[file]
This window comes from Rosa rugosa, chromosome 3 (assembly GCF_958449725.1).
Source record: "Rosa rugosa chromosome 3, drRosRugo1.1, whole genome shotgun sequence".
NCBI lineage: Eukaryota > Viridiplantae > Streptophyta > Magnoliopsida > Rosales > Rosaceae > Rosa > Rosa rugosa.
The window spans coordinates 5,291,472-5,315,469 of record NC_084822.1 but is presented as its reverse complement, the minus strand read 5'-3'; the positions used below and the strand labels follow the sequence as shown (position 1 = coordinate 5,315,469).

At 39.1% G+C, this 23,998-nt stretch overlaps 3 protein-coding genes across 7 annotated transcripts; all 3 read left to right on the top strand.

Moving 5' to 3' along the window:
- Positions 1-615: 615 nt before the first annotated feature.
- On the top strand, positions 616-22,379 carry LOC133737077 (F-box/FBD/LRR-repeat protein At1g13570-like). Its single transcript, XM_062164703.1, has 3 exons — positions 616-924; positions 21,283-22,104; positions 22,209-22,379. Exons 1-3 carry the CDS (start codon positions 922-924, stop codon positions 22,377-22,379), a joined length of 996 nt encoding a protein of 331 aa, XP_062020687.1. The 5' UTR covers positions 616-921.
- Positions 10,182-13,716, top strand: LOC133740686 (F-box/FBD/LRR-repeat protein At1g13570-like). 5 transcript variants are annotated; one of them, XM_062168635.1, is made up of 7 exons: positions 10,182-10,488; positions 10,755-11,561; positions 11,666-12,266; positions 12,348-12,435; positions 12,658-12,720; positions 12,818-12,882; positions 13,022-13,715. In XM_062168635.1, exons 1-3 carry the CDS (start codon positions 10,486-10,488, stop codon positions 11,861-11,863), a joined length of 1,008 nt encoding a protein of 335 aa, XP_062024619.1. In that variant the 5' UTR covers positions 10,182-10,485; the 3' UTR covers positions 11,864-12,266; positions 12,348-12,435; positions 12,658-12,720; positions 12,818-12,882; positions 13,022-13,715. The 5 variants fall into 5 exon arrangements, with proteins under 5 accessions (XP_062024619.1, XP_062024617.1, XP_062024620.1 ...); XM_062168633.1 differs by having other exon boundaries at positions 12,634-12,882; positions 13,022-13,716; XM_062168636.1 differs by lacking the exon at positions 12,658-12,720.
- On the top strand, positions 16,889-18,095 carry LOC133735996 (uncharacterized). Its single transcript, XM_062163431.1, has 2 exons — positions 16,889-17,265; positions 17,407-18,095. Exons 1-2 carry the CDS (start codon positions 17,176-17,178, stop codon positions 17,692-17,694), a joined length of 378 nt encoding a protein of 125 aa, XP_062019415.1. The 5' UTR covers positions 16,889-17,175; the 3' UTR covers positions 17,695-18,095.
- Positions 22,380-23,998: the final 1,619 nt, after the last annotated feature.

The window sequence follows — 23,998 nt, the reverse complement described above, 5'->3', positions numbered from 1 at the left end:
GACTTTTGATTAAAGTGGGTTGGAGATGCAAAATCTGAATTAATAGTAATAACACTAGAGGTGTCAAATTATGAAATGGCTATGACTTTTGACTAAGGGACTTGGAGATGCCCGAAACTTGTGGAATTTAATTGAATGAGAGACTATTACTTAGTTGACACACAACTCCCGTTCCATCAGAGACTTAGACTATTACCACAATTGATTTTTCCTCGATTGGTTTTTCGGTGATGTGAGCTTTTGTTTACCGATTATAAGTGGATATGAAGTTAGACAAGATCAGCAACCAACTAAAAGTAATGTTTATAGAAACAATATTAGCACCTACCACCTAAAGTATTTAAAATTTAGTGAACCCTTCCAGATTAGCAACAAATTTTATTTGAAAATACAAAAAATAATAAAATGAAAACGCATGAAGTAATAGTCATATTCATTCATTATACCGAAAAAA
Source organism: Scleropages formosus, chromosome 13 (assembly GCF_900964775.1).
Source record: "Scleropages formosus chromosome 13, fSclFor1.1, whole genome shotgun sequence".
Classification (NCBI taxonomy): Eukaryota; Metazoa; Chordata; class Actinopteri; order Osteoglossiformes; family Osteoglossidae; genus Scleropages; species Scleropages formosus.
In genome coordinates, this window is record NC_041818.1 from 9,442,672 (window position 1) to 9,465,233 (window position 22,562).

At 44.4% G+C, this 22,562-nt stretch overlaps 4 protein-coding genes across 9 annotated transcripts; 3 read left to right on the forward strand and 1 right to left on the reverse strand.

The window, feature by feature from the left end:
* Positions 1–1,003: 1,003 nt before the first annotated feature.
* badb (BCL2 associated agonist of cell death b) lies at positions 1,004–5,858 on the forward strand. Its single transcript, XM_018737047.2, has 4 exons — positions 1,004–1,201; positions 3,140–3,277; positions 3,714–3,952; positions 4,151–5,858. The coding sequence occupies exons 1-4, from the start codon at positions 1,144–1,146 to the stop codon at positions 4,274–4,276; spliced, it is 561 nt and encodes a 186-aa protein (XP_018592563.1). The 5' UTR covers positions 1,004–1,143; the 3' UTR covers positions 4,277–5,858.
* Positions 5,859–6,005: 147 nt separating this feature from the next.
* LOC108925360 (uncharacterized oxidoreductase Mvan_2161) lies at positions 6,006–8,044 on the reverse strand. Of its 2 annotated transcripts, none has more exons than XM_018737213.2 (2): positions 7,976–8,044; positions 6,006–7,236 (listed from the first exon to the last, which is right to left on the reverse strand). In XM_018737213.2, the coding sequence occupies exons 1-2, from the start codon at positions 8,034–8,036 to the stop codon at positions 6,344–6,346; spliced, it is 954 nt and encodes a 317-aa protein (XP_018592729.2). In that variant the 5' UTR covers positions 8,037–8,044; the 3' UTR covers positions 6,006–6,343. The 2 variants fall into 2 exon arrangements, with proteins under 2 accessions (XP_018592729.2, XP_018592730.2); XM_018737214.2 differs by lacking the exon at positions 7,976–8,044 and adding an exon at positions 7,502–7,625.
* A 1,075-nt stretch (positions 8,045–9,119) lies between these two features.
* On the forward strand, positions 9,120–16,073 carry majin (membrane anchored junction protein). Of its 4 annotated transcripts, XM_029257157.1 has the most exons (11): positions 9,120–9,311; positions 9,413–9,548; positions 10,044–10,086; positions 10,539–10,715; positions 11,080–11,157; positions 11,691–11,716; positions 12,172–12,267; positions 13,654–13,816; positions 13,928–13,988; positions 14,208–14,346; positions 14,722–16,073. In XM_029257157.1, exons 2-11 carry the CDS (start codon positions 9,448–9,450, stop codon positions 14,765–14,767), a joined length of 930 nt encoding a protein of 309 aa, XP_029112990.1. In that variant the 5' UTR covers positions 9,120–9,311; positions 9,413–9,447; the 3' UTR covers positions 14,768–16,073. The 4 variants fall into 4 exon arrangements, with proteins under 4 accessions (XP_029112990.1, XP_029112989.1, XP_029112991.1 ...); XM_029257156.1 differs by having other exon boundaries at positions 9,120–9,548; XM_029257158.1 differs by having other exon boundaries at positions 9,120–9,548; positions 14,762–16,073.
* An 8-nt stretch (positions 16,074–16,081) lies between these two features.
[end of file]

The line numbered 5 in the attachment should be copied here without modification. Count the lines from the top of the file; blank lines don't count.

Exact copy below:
At 39.1% G+C, this 23,998-nt stretch overlaps 3 protein-coding genes across 7 annotated transcripts; all 3 read left to right on the top strand.